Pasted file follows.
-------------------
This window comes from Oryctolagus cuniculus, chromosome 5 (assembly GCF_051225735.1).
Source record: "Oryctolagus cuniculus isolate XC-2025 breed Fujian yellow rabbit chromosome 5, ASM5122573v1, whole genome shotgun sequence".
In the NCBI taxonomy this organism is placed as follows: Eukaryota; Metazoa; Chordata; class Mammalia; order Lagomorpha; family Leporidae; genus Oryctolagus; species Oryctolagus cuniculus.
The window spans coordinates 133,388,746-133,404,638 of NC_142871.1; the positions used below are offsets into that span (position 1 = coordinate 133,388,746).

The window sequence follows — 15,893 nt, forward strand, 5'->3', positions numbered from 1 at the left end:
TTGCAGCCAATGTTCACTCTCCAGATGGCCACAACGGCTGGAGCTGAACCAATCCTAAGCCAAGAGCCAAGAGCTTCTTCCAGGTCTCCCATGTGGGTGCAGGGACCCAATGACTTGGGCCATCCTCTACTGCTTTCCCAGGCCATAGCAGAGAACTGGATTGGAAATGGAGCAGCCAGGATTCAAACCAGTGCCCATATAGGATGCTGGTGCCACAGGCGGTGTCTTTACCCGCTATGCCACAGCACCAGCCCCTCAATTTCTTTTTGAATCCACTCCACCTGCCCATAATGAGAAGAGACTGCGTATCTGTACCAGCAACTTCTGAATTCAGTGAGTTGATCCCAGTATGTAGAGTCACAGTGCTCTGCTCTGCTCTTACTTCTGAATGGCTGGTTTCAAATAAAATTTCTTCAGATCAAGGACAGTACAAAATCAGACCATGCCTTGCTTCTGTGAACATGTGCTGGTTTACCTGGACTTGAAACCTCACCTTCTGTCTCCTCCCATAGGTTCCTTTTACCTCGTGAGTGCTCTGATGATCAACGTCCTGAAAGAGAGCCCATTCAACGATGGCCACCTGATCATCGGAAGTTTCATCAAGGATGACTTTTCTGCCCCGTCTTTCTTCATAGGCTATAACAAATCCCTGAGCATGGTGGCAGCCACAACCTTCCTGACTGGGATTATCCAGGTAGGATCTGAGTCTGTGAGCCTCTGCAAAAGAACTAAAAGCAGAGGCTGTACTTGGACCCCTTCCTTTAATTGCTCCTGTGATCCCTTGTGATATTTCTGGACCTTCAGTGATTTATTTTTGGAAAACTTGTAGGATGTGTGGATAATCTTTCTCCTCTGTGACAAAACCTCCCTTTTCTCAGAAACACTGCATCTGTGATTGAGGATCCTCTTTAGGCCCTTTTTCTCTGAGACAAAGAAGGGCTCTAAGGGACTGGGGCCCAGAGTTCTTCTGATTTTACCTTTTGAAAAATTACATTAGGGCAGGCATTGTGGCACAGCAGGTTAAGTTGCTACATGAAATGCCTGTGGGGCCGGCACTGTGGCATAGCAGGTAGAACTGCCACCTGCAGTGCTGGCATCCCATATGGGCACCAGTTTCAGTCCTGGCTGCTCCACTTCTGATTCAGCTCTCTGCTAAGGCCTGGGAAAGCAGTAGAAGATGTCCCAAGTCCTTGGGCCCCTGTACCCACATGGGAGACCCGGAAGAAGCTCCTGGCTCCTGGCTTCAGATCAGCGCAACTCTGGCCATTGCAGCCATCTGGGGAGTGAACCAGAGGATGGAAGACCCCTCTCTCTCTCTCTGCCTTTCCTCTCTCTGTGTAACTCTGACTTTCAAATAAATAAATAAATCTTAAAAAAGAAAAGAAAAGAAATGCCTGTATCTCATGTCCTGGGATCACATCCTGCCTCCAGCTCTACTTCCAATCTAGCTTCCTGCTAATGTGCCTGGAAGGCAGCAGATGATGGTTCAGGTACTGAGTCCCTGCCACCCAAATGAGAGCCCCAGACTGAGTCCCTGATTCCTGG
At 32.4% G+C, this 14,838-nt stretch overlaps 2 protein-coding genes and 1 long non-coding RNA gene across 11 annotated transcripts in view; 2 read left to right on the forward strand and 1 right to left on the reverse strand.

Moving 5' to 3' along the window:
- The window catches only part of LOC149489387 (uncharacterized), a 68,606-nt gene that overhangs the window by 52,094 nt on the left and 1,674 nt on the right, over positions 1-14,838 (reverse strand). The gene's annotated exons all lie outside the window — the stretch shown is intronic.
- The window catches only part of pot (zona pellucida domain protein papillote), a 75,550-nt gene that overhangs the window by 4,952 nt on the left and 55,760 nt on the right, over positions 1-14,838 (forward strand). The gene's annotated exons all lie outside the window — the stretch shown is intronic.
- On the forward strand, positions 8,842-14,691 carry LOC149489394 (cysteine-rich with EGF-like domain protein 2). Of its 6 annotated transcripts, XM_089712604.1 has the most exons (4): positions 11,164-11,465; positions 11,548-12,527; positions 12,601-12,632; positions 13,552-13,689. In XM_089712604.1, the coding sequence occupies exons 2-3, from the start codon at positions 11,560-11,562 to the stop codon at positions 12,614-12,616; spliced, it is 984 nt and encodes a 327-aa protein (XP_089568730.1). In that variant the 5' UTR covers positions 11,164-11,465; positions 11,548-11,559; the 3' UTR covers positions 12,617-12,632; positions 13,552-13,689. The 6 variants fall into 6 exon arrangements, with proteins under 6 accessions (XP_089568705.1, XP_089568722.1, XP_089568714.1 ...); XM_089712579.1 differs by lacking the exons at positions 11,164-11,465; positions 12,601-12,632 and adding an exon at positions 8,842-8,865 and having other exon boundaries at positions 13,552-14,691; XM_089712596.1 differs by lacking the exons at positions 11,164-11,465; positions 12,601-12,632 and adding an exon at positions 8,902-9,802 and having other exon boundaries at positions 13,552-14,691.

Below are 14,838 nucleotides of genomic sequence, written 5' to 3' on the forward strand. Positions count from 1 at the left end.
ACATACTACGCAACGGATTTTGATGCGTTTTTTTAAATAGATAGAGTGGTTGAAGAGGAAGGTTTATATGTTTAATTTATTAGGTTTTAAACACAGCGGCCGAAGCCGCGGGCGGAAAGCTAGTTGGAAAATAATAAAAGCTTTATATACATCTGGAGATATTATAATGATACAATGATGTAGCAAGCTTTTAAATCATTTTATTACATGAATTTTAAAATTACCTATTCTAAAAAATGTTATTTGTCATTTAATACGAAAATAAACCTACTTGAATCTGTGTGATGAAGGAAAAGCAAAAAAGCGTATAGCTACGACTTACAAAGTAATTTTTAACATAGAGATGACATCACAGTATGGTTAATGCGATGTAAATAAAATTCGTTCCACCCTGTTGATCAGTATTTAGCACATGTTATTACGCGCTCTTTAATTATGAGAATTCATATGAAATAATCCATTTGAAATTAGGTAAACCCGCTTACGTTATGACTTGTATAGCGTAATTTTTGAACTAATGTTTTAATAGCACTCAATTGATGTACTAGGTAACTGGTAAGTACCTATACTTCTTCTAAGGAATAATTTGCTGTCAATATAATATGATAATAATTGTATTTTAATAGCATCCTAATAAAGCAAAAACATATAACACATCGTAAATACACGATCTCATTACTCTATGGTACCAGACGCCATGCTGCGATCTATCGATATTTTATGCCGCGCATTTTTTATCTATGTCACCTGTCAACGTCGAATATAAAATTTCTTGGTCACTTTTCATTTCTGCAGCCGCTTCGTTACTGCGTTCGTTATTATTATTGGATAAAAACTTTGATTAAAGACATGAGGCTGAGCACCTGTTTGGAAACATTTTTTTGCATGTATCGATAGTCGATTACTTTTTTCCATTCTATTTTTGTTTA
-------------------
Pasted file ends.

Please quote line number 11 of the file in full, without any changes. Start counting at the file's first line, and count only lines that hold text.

- On the forward strand, positions 8,842-14,691 carry LOC149489394 (cysteine-rich with EGF-like domain protein 2). Of its 6 annotated transcripts, XM_089712604.1 has the most exons (4): positions 11,164-11,465; positions 11,548-12,527; positions 12,601-12,632; positions 13,552-13,689. In XM_089712604.1, the coding sequence occupies exons 2-3, from the start codon at positions 11,560-11,562 to the stop codon at positions 12,614-12,616; spliced, it is 984 nt and encodes a 327-aa protein (XP_089568730.1). In that variant the 5' UTR covers positions 11,164-11,465; positions 11,548-11,559; the 3' UTR covers positions 12,617-12,632; positions 13,552-13,689. The 6 variants fall into 6 exon arrangements, with proteins under 6 accessions (XP_089568705.1, XP_089568722.1, XP_089568714.1 ...); XM_089712579.1 differs by lacking the exons at positions 11,164-11,465; positions 12,601-12,632 and adding an exon at positions 8,842-8,865 and having other exon boundaries at positions 13,552-14,691; XM_089712596.1 differs by lacking the exons at positions 11,164-11,465; positions 12,601-12,632 and adding an exon at positions 8,902-9,802 and having other exon boundaries at positions 13,552-14,691.